Months after missing its March deadline for financial closure on its Carmichael mine and rail project, Adani has relaunched its PR offensive with claims its finances are almost stitched up.
In an interview on July 17, Karan Adani, son of the company’s owner Gautam Adani, told Indian TV it was now finalising the rail project’s financing.
Stage 1 of the revised project is estimated to cost $5.3 billion, consisting of $2.05 billion for the coal mine and associated airport, road access, water, sewage and power infrastructure, plus $3.3 billion for the 388 kilometre railway line.
Karan Adani’s understatement of the cost of the rail link by almost $2.5 billion is par for the course in Adani propaganda. He also claimed that all approvals were in place and that work would commence immediately after the rail finance was approved.
However, this is not the case. There remain several obstacles before work at the mine can begin, including:
1. Federal approval for Adani’s proposed water scheme, involving pumping 12.5 billion litres of water a year from the Suttor River to the mine. The government has delayed its decision and asked Adani for more information.
2. A court challenge by a group of Wangan and Jagalingou people to a land-use agreement. If the challenge to invalidate the agreement is successful, Adani would then require the Queensland government to extinguish native title at the mine site.
3. A stop order application by a group of Juru people, amid a dispute about cultural heritage in the vicinity of the Abbot Point coal terminal and a section of the rail link.
4. Finance to build an airstrip near the mine site for fly-in fly-out workers. Townsville council reallocated funding for the project recently, having expressed concerns about Adani’s ability to continue with the Carmichael project.
5. Finance to build the rail line. After the Queensland government vetoed a loan through the Northern Australia Infrastructure Facility, environmentalists fear the government-backed Export Finance and Insurance Corporation may support the rail link.
6. The Queensland Labor government has imposed more than 240 conditions on the Carmichael coalmine project, 132 of which relate to water. On May 3, the coordinator-general fixed a new lapse date for the project’s evaluation report to August 14 next year. A month ago, the government also insisted Adani find the source of local groundwater before it signs off on the water management plan for the mine.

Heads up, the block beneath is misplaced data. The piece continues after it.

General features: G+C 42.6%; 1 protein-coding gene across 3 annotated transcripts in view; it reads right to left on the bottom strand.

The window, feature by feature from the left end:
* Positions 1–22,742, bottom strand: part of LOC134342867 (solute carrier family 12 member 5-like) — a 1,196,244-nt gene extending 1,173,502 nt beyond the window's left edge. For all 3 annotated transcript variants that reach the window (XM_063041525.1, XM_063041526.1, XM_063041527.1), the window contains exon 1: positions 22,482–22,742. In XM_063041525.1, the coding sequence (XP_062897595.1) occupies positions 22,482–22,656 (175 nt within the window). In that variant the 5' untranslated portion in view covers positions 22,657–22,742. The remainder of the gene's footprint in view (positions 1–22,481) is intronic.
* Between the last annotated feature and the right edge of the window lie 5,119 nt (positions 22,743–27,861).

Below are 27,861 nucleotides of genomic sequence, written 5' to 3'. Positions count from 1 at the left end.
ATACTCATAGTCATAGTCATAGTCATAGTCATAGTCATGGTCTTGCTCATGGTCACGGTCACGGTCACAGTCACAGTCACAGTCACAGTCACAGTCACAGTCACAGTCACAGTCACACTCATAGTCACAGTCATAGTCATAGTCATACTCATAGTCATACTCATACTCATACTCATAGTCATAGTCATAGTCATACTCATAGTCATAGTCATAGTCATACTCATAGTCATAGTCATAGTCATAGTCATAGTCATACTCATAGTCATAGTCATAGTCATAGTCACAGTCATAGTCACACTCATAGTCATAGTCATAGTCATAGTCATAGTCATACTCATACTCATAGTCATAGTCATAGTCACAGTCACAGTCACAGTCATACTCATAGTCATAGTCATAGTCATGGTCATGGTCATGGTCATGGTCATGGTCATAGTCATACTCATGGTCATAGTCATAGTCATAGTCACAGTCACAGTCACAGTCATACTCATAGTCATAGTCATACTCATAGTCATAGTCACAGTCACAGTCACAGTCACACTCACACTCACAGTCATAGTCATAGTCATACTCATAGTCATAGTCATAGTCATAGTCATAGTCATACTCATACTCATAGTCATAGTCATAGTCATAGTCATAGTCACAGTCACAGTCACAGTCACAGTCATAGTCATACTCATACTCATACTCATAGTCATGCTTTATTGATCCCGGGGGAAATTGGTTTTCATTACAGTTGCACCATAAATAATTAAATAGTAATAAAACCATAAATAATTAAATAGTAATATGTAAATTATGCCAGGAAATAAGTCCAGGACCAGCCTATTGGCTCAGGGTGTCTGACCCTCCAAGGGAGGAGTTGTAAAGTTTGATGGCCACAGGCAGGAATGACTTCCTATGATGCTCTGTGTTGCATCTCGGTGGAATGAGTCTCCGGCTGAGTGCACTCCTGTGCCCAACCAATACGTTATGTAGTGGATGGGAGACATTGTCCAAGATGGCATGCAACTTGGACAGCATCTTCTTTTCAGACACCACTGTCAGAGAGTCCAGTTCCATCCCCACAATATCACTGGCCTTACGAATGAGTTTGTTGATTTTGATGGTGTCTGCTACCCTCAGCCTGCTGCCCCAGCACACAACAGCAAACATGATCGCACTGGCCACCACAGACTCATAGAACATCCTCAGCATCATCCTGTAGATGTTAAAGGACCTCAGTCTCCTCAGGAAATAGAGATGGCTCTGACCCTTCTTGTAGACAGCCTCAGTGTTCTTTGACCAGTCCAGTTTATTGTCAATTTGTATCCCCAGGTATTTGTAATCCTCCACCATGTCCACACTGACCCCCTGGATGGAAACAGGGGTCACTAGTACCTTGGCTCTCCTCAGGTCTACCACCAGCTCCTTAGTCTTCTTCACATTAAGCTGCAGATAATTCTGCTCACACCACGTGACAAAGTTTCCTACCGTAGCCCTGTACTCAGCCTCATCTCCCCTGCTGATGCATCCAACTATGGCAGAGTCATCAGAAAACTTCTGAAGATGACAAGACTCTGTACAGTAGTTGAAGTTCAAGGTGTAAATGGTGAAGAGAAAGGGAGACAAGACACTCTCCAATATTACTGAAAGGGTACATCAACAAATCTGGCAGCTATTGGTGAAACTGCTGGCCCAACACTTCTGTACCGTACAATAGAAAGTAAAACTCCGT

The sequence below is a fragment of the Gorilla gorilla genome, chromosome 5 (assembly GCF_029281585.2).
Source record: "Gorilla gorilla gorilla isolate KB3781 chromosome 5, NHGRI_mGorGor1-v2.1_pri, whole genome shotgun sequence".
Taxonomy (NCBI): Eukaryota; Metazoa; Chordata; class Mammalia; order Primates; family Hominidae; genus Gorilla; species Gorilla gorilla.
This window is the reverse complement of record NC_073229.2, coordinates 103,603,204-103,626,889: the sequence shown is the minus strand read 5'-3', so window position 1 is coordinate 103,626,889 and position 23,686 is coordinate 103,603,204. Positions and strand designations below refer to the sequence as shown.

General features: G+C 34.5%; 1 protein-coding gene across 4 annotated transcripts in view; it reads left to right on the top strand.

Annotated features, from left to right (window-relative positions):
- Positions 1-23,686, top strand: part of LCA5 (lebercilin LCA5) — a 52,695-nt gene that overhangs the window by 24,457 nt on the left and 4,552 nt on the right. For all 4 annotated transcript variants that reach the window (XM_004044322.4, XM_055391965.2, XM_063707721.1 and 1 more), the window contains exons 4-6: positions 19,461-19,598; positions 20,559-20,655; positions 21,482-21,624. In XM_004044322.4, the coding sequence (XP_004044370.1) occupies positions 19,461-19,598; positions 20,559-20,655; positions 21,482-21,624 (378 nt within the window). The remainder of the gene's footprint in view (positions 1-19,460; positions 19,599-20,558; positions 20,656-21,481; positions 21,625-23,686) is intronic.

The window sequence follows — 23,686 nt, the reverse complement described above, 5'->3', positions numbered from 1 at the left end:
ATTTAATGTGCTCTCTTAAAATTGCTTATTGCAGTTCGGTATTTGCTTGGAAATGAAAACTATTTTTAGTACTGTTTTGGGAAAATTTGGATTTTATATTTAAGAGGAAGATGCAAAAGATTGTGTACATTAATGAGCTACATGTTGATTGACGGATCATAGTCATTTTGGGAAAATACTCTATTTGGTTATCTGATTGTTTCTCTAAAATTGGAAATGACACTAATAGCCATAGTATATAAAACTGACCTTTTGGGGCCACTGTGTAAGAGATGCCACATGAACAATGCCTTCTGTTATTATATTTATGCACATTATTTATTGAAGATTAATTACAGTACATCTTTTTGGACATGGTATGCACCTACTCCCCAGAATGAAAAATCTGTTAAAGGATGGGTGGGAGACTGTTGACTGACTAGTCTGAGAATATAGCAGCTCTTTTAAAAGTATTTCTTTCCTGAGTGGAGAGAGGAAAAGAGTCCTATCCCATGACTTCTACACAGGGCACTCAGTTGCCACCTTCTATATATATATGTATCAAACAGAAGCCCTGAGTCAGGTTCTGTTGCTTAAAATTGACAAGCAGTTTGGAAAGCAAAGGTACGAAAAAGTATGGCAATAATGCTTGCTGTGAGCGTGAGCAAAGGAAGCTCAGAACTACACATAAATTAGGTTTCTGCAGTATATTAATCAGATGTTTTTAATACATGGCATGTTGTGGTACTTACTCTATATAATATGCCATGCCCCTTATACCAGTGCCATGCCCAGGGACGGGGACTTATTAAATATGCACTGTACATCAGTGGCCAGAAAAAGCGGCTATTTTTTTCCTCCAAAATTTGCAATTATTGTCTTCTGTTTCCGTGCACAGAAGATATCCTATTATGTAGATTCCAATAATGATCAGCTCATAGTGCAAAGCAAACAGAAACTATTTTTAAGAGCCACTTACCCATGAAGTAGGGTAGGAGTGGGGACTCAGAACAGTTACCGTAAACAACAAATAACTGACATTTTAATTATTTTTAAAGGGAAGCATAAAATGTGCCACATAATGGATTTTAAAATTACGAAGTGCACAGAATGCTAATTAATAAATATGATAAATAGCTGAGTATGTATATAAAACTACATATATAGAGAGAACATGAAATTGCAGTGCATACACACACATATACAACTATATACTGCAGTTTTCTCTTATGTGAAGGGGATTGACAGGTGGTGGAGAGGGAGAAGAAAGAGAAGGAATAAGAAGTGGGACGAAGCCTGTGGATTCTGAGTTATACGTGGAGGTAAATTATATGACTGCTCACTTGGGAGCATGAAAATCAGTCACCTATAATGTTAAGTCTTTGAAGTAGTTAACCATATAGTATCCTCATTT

Federal Labor environment spokesperson Mark Butler, who opposes the mine, was sceptical of claims Adani would soon have the finance required for the rail line.
“If I had a dollar for every front page where Adani said it had finance for this new coal mine I'd be a very rich man,” he said. “Frankly, I'll believe it when I see it.
“My view about this project has been clear for some time. I don’t think it stacks up. I don't think it is in the national interest.”
The day after Karan Adani’s interview a clarifying statement was issued by Adani Australia. It repeated his comments but said the company “continues to work to secure finance for the Carmichael project”.
It remains unclear where the money to build the mine will come from, or the extent of any external commitment to Carmichael. Tim Buckley, from the Institute for Energy Economics and Financial Analysis, said Gautam Adani had the financial wealth to self-fund Carmichael and “we can’t assume this project is dead”.
“Gautam Adani has never been wealthier than he is today. Never underestimate a billionaire,” Buckley said.
Buckley said the statements by Karan Adani and by the company appeared to be “continued pressure on the federal government to provide yet another massive subsidy”.
This “continued pressure” by Adani will be met by an emboldened movement against the project, particularly against any further public funding to Adani or to its agents for construction of the rail project.
On July 18, Australian Conservation Foundation Chief Executive Officer Kelly O’Shanassy said: “These comments confirm what we have known for some time; Adani is serious about building its dirty coalmine and it is time for our elected representatives to side with the wider community and stop it.
“Digging up and burning coal from the Adani mine will unleash huge amounts of climate pollution, which will accelerate damage to the Great Barrier Reef and turbo-charge dangerous extreme weather events like bushfires, heatwaves and floods.
“Adani’s polluting coal mine will also trash critical habitat for precious native species like the Black-throated finch. And it will be allowed to guzzle our critical groundwater.
“This is not a project that represents the best interests of the community and the natural world we rely on. Now, more than ever, we need a commitment from all political parties that they will stop this polluting coal mine before it wrecks our safe climate and natural world.
“Community action has driven our elected representatives to stop these kinds of dangerous and environment-wrecking projects in the past. The Franklin River flows freely today as testament to this.
“The community campaign to stop Adani’s polluting coal mine is the biggest environmental movement in Australia since the Franklin River dam protests. We will continue to organise against Adani’s dirty coal mine until it is stopped, and the Galilee Basin is closed for coal mining.”